Chairman Binns opened with a welcome, and showing PowerPoint slides from the April 2009 IOM report showing Gulf War Illness as a unique diagnosis affecting 250,000 veterans of the 1991 Gulf War.
Dr. Buja, NRAC chair and chair of this meeting, then talked about the structure of the current document and his ideas on how best to proceed today.
Dr. Joel Kupersmith, VA ORD director, talked about having never seen this kind of effort before, and how relatively quickly it has gone.
Dr. Bobbie White spoke about the history of GWI science, and said from her work she sees GWI as essentially a chemically induced encephalopathy.
I spoke briefly as an ill Gulf War veteran and part of the target population, giving a history of Gulf War veteran's experiences of not having been listened to and our community's distrust, and covered the areas where this plan could be different. (Essentially, my article from a few days ago about this Strategic Plan). I tried to emphasize the need for treatments to improve GWV's health and lives, and the need for urgency in doing so.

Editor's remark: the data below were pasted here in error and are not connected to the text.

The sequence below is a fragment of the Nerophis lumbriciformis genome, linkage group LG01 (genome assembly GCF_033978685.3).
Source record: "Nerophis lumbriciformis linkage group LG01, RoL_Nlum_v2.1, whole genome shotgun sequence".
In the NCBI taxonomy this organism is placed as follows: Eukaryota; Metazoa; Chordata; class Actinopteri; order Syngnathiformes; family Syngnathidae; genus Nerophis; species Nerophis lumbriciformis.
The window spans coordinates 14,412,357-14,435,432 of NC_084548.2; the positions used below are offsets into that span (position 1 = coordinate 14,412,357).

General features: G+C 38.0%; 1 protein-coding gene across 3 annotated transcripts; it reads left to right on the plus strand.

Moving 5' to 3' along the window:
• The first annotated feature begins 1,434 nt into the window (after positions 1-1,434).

Dr. Korn said he participated in two of the nine subcommittees, and noted that he recognizes that Gulf War veterans' illness is real, and are clearly suffering, and that he wanted everyone to know that all are very intently focused on getting this. "We want this to be fixed," he said.
The discussion has gone to the Treatments section of the report.
Dr. Korn asked the question, Since Gulf War veterans have all of these many of these symptoms, then are they not being given treatments for these symptoms?
Dr. Sullivan said that the treatment section working group recognized that treatments have been given to Gulf War veterans, but that it has really to date been about treating symptoms. "Our focus was not just on treatments and treating the symptoms, but we also tried to figure out ways to get at the mechanism" [underlying GWI].
Dr. Golomb said that Gulf War veterans are more likely to have adverse reaction to multiple drug therapy.